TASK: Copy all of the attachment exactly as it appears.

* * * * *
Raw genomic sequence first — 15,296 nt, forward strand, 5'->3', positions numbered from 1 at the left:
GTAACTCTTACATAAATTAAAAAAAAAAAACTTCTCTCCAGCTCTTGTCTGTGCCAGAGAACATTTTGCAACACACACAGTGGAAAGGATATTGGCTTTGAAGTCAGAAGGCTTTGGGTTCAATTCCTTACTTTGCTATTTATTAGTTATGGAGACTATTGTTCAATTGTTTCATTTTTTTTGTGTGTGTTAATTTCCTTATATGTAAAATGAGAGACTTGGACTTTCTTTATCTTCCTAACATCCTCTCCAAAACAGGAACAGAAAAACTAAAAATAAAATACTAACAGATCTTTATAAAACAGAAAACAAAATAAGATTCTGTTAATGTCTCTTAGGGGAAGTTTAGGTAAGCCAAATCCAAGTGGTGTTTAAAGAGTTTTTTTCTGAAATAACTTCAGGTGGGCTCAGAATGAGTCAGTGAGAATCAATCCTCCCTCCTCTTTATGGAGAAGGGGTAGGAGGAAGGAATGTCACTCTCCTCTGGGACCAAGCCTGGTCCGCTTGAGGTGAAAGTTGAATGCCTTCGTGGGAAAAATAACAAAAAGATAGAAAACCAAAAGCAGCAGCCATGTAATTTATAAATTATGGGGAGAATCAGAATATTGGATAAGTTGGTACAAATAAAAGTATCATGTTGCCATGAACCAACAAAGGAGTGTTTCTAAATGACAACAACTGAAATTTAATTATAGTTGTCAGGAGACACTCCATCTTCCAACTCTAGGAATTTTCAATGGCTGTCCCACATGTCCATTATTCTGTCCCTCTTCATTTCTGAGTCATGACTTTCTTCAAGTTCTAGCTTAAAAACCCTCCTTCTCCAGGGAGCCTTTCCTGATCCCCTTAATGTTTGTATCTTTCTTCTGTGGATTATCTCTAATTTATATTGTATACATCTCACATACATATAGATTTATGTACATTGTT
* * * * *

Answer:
Raw genomic sequence first — 15,296 nt, forward strand, 5'->3', positions numbered from 1 at the left:
GTAACTCTTACATAAATTAAAAAAAAAAAACTTCTCTCCAGCTCTTGTCTGTGCCAGAGAACATTTTGCAACACACACAGTGGAAAGGATATTGGCTTTGAAGTCAGAAGGCTTTGGGTTCAATTCCTTACTTTGCTATTTATTAGTTATGGAGACTATTGTTCAATTGTTTCATTTTTTTTGTGTGTGTTAATTTCCTTATATGTAAAATGAGAGACTTGGACTTTCTTTATCTTCCTAACATCCTCTCCAAAACAGGAACAGAAAAACTAAAAATAAAATACTAACAGATCTTTATAAAACAGAAAACAAAATAAGATTCTGTTAATGTCTCTTAGGGGAAGTTTAGGTAAGCCAAATCCAAGTGGTGTTTAAAGAGTTTTTTTCTGAAATAACTTCAGGTGGGCTCAGAATGAGTCAGTGAGAATCAATCCTCCCTCCTCTTTATGGAGAAGGGGTAGGAGGAAGGAATGTCACTCTCCTCTGGGACCAAGCCTGGTCCGCTTGAGGTGAAAGTTGAATGCCTTCGTGGGAAAAATAACAAAAAGATAGAAAACCAAAAGCAGCAGCCATGTAATTTATAAATTATGGGGAGAATCAGAATATTGGATAAGTTGGTACAAATAAAAGTATCATGTTGCCATGAACCAACAAAGGAGTGTTTCTAAATGACAACAACTGAAATTTAATTATAGTTGTCAGGAGACACTCCATCTTCCAACTCTAGGAATTTTCAATGGCTGTCCCACATGTCCATTATTCTGTCCCTCTTCATTTCTGAGTCATGACTTTCTTCAAGTTCTAGCTTAAAAACCCTCCTTCTCCAGGGAGCCTTTCCTGATCCCCTTAATGTTTGTATCTTTCTTCTGTGGATTATCTCTAATTTATATTGTATACATCTCACATACATATAGATTTATGTACATTGTT